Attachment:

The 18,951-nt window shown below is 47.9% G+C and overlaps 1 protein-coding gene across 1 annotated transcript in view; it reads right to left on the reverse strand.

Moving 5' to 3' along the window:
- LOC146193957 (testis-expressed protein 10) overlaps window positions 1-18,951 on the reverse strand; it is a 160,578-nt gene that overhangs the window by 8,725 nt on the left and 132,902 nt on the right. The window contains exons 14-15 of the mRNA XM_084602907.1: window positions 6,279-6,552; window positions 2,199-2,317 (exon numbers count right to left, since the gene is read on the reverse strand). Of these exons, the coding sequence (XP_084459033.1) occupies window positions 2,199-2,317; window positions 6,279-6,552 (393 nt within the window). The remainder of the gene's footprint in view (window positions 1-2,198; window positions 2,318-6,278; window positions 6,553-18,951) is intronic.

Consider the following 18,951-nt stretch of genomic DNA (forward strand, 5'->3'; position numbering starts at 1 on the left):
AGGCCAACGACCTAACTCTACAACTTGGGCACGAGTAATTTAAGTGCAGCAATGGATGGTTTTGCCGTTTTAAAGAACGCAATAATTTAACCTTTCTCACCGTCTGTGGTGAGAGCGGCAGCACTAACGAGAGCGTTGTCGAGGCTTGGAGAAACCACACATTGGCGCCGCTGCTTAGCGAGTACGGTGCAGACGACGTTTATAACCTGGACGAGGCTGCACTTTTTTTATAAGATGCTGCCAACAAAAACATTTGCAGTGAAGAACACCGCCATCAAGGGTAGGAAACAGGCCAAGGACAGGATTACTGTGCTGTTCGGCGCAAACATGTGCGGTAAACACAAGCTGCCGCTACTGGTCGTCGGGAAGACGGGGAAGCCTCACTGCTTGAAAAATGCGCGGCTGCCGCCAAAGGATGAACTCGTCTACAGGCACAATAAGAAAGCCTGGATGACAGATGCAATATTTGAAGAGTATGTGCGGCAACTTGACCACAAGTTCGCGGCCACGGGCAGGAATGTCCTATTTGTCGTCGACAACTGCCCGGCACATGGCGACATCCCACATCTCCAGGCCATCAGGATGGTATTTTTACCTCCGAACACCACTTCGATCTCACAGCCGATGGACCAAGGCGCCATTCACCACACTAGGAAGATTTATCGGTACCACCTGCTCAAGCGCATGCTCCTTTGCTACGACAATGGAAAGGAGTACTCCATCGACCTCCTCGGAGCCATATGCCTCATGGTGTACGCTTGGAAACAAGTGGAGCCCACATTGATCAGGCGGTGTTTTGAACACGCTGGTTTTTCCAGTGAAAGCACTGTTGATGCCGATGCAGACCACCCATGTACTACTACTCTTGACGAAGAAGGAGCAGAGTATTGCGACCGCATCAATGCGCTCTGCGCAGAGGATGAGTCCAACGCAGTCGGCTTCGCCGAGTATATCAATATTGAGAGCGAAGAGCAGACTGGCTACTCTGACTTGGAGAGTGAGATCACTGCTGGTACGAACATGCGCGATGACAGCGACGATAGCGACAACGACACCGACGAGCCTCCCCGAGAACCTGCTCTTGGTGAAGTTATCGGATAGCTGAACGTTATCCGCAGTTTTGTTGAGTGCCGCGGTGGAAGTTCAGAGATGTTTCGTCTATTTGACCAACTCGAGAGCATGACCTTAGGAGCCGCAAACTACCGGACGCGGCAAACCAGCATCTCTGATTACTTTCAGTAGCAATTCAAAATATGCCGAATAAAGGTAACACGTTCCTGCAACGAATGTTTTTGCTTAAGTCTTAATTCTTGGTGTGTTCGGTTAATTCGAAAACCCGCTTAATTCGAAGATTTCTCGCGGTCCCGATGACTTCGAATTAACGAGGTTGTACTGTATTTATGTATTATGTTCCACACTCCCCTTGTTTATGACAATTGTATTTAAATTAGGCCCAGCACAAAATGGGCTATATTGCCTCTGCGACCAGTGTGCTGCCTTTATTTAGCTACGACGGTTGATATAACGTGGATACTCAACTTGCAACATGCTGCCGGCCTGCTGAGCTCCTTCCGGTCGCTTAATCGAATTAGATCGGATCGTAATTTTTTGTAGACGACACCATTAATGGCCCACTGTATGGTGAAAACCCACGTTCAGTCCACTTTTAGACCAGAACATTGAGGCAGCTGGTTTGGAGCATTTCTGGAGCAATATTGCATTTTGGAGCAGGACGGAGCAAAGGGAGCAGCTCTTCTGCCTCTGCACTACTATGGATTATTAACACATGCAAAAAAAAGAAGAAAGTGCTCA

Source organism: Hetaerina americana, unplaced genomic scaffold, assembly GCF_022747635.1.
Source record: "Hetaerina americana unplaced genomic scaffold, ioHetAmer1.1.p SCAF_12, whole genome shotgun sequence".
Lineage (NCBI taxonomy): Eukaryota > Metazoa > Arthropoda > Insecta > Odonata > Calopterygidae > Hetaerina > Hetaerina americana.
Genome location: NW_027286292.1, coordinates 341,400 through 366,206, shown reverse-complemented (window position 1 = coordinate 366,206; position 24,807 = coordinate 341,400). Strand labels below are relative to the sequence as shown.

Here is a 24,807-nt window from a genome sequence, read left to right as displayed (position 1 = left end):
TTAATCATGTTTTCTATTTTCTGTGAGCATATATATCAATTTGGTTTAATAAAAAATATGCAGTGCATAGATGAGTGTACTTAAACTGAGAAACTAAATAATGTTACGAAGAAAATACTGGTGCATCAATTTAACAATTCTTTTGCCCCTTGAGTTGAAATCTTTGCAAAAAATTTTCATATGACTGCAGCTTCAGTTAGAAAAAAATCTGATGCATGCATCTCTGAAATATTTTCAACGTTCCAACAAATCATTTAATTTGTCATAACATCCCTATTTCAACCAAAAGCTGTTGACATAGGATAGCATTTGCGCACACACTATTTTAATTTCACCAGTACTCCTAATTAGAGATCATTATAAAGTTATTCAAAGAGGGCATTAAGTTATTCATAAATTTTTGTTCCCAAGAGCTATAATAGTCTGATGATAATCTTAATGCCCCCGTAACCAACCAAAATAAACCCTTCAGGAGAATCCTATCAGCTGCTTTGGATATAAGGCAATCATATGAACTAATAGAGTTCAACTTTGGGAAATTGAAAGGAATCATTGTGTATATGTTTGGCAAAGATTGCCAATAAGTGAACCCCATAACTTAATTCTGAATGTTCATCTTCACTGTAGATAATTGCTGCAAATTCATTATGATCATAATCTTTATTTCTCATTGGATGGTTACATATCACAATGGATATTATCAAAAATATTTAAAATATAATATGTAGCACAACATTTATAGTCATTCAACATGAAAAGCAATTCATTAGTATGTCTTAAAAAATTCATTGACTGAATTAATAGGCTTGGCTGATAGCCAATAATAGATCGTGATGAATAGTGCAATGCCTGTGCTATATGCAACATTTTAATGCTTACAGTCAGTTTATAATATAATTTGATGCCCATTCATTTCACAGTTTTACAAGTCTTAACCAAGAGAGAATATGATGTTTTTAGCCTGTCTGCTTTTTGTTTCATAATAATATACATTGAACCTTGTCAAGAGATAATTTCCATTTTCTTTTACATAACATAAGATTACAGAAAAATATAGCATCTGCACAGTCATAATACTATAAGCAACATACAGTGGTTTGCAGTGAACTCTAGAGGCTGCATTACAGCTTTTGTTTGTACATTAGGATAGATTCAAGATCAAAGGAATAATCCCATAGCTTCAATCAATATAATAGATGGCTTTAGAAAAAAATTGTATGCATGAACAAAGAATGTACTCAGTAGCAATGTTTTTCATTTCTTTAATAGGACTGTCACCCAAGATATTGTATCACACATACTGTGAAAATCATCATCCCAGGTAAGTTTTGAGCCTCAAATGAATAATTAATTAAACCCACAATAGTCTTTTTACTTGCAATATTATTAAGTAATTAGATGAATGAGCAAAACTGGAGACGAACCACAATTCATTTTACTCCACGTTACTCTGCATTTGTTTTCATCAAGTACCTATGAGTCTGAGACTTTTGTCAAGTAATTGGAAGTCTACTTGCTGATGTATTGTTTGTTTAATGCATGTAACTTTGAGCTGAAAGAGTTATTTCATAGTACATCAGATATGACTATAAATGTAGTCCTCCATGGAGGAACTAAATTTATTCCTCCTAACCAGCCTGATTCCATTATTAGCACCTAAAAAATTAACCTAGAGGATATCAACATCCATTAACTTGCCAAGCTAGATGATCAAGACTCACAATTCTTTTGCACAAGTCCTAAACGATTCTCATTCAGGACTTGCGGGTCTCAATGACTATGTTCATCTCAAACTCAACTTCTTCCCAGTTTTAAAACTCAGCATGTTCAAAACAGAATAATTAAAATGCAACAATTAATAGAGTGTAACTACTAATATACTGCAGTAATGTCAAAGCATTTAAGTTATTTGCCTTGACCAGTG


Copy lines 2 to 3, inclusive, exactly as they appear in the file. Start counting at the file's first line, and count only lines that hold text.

Moving 5' to 3' along the window:
- LOC146193957 (testis-expressed protein 10) overlaps window positions 1-18,951 on the reverse strand; it is a 160,578-nt gene that overhangs the window by 8,725 nt on the left and 132,902 nt on the right. The window contains exons 14-15 of the mRNA XM_084602907.1: window positions 6,279-6,552; window positions 2,199-2,317 (exon numbers count right to left, since the gene is read on the reverse strand). Of these exons, the coding sequence (XP_084459033.1) occupies window positions 2,199-2,317; window positions 6,279-6,552 (393 nt within the window). The remainder of the gene's footprint in view (window positions 1-2,198; window positions 2,318-6,278; window positions 6,553-18,951) is intronic.